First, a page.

Riparian disturbance restricts in-stream movement of salamanders

Kristen K. Cecala, Winsor H. Lowe, John C. Maerz

Research output: Contribution to journalArticlepeer-review

Abstract

Long-term population persistence or population rescue require dispersal from other source populations. Barriers to movement can effectively fragment and isolate populations, reducing persistence and recolonisation. For stream organisms that depend heavily on movement within dendritic networks, research is needed to identify and estimate the effects of such barriers on connectivity. We used capture-mark-recapture of displaced larval and adult salamanders to estimate return rates across gaps (length 13-85 m) in the riparian canopy and thus to assess the fragmentation of salamander populations within otherwise fully forested catchments. Relative to salamanders in fully forested reaches, displaced salamanders were 86% less likely to return to their capture location when required to cross gaps in the canopy as short as 13 m, and the likelihood of return declined with increasing gap length. The effects of gaps on return rates were consistent among life stages and for up- and downstream movement. Our study suggests that riparian disturbance can reduce permeability to salamanders, even in the absence of additional land-use change. Because anthropogenic features, such as roads and powerlines, frequently cross small streams, the accumulation of apparently small land-cover changes has the potential to reduce continuous populations to small fragments with limited connectivity.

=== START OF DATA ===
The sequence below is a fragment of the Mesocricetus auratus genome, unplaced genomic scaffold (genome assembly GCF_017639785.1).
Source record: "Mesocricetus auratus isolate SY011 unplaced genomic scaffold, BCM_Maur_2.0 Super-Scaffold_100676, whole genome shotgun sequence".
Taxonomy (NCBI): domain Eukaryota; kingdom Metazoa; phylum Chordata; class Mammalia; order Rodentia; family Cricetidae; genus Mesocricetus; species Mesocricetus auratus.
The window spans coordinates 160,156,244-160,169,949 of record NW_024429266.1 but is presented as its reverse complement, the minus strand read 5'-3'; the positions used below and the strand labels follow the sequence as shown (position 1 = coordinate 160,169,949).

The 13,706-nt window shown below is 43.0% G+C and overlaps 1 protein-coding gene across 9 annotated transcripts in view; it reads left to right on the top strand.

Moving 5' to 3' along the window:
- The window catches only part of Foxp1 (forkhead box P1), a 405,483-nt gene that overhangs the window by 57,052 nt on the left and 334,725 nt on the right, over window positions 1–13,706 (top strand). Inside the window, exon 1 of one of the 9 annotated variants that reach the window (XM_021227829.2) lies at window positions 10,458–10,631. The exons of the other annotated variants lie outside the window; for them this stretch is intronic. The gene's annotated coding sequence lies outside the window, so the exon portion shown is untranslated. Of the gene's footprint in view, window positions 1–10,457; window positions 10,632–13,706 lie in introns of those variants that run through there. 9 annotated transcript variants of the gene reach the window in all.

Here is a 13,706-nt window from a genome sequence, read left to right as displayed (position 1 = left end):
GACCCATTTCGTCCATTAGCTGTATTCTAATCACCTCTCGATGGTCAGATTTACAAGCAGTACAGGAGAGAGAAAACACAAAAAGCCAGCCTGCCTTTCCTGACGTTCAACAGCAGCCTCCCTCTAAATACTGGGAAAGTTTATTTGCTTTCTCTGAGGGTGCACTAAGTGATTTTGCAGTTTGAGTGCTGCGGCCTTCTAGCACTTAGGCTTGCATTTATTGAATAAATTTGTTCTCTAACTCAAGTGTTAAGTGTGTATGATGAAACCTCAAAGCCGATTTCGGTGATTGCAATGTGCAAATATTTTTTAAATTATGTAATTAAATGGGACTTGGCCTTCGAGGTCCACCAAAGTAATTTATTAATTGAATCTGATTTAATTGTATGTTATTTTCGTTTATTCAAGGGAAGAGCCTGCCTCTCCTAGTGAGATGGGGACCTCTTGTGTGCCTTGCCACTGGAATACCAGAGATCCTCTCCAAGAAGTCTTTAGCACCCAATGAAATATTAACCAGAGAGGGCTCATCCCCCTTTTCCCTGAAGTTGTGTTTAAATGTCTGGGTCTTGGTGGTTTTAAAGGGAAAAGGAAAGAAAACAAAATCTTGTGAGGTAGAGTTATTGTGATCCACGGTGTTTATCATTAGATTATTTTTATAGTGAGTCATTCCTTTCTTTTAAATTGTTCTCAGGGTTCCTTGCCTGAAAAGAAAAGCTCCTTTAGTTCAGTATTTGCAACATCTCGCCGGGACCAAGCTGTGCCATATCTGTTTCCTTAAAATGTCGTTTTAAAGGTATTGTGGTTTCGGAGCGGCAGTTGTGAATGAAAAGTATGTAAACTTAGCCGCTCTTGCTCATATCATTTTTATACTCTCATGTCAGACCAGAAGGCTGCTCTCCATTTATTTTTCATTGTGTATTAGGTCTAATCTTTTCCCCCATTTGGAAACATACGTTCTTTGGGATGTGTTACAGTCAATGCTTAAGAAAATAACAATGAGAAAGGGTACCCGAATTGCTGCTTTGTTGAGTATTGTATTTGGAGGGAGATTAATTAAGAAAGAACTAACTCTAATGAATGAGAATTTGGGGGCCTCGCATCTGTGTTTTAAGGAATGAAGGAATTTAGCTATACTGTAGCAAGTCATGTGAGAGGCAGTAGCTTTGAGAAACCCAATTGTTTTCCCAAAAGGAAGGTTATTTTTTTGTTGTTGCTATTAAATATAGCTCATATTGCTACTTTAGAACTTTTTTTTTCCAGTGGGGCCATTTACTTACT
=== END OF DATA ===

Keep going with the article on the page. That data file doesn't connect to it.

Original languageEnglish
Pages (from-to)2354-2364
Number of pages11
JournalFreshwater Biology
Volume59
Issue number11
DOIs
StatePublished - Nov 1 2014

Keywords

  • Behaviour
  • Connectivity
  • Dispersal
  • Fragmentation
  • Phototaxis

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